US East Coast ethanol stocks for the reporting week that ended October 11 were on an eight-week decline, falling 33,000 barrels to 5.041 million barrels, Energy Information Administration data showed Monday. This was the lowest recorded level by the EIA since it started tracking weekly ethanol stocks in the reporting week ended June 4, 2010. Overall US ethanol stocks, however, reversed course after a four-week descent, growing 29,000 barrels to 15.419 million barrels — rebounding from the previous week’s record low — on stock builds in the Midwest, Gulf Coast and Rocky Mountain region.
Midwest ethanol stocks edged up 3,000 barrels to an eight-week high of 5.248 million barrels, the third straight week of gains. Gulf Coast ethanol stocks jumped 197,000 barrels to 2.555 million barrels, the first gain in four weeks. Ethanol stocks in the Rocky Mountain region climbed 4,000 barrels to 276,000 barrels.
West Coast ethanol stocks, on the other hand, plunged 143,000 barrels to 2.299 million barrels, the lowest level in more than seven months as they had not been this low since the reporting week ended March 1, when they were at 2.162 million barrels. Weekly ethanol production nudged up 1,000 b/d to 869,000 b/d, while there were still no ethanol imports recorded in the latest reported week.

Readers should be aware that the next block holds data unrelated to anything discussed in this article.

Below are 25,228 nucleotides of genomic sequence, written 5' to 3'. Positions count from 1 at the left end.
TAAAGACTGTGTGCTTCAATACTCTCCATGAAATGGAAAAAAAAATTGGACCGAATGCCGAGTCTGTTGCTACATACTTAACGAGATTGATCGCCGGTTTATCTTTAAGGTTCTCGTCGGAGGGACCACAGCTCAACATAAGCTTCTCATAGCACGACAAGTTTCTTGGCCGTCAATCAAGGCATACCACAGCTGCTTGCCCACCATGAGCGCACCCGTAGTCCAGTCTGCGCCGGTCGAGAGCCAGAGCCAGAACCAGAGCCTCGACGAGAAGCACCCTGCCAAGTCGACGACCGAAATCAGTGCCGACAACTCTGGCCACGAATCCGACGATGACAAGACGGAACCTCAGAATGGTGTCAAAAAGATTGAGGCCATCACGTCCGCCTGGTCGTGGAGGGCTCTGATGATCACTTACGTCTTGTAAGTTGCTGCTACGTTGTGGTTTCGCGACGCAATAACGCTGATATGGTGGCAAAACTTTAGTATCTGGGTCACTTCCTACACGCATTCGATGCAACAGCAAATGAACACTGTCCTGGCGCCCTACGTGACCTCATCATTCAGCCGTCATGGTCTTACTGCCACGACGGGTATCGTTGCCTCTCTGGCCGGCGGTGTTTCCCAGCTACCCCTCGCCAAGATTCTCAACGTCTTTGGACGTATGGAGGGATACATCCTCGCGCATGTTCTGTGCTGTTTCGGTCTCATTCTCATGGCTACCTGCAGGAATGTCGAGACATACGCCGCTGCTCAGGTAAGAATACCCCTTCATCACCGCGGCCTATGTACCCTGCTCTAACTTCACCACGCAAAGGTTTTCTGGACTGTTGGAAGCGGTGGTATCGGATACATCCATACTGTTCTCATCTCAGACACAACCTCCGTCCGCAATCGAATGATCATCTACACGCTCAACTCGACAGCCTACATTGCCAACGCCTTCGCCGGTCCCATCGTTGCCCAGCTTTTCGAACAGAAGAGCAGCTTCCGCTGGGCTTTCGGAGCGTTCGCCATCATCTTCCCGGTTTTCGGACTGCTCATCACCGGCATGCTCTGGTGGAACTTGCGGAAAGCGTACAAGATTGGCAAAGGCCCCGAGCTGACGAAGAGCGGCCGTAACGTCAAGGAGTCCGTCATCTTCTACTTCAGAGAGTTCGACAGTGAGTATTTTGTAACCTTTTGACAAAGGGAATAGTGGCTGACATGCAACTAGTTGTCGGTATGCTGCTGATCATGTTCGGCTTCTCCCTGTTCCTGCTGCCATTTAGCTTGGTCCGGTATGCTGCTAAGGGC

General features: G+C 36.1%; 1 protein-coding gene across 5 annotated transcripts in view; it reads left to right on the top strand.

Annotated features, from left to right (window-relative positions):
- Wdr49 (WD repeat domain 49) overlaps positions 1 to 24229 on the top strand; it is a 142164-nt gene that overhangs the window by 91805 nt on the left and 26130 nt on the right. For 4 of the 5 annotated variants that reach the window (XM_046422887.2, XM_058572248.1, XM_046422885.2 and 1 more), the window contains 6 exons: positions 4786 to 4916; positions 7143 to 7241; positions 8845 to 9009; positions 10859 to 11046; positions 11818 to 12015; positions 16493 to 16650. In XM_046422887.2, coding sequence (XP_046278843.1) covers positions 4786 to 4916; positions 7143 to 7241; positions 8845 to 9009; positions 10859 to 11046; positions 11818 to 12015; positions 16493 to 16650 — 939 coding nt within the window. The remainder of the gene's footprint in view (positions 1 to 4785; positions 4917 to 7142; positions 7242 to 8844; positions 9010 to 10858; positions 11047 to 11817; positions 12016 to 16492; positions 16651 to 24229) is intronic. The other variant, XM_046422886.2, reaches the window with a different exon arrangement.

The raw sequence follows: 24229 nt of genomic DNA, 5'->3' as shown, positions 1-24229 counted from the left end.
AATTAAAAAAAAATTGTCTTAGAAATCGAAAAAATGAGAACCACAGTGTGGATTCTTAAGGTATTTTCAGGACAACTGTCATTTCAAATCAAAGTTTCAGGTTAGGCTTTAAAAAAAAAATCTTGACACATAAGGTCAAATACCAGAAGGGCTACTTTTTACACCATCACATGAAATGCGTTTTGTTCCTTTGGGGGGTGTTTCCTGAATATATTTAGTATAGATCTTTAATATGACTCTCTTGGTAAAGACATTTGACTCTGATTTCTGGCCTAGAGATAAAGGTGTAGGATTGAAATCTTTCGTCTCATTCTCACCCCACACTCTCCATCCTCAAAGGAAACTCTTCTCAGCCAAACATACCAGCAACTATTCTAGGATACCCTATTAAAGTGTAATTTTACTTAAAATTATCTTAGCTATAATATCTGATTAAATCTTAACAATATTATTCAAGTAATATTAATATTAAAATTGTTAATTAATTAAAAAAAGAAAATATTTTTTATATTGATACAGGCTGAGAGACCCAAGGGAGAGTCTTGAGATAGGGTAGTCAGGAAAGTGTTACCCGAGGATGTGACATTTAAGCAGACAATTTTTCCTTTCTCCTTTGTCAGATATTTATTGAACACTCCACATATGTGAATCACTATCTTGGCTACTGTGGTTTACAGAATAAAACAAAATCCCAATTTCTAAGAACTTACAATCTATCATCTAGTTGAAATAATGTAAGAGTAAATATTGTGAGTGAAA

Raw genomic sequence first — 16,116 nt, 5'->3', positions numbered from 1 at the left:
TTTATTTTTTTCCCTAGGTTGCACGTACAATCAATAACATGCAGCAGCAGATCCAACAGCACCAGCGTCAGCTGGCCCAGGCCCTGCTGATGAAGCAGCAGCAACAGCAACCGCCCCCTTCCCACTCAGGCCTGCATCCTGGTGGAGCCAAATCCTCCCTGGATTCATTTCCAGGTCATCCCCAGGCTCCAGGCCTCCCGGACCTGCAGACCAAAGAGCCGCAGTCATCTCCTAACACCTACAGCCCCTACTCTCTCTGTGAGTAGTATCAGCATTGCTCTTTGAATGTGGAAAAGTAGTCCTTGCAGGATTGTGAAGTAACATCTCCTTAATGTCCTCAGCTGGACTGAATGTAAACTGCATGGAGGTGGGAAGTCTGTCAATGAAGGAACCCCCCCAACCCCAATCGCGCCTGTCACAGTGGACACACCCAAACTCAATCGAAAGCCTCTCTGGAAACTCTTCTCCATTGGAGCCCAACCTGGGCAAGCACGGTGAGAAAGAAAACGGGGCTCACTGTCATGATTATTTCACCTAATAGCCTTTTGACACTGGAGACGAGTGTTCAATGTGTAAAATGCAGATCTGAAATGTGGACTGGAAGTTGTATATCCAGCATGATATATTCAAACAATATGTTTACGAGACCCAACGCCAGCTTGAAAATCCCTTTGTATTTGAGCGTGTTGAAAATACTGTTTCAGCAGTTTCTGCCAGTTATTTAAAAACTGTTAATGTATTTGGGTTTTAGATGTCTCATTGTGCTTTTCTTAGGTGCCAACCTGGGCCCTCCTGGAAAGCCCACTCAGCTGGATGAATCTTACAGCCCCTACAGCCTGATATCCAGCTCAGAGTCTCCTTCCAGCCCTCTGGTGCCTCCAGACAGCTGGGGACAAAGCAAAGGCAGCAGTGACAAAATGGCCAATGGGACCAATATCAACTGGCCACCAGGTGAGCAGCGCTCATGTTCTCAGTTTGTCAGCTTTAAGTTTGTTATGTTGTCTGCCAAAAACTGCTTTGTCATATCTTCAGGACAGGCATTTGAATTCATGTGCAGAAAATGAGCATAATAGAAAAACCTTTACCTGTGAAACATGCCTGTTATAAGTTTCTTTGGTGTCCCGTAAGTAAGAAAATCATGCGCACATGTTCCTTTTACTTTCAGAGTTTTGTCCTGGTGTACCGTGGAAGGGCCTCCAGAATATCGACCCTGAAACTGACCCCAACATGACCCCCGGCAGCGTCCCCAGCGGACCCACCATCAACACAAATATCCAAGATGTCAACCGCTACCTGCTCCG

The weekly refiner and blender ethanol net input dropped 11,000 b/d to 857,000 b/d. As the weekly refiner and blender net ethanol input decreased while weekly overall stocks increased, the weekly ethanol days of supply — calculated by dividing weekly ethanol stock levels by the weekly refiner and blender ethanol net input — increased 0.3 day to 18 days of supply.
The weekly overall amount of gasoline produced moved up 86,000 b/d to a seven-week high of 9.335 million b/d, but the weekly amount of gasoline blended with ethanol moved down 65,000 b/d to 8.59 million b/d.
As the weekly overall amount of gasoline produced increased while the weekly amount of gasoline blended with ethanol decreased, the weekly ethanol blending percentage shed 1.6 percentage points to a four-week low of 92%.
The amount of gasoline blended with ethanol is calculated by adding the volume of reformulated gasoline blended with ethanol and conventional gasoline blended with ethanol. The ethanol blending percentage is calculated by dividing the weekly amount of gasoline blended with ethanol by weekly total gasoline production.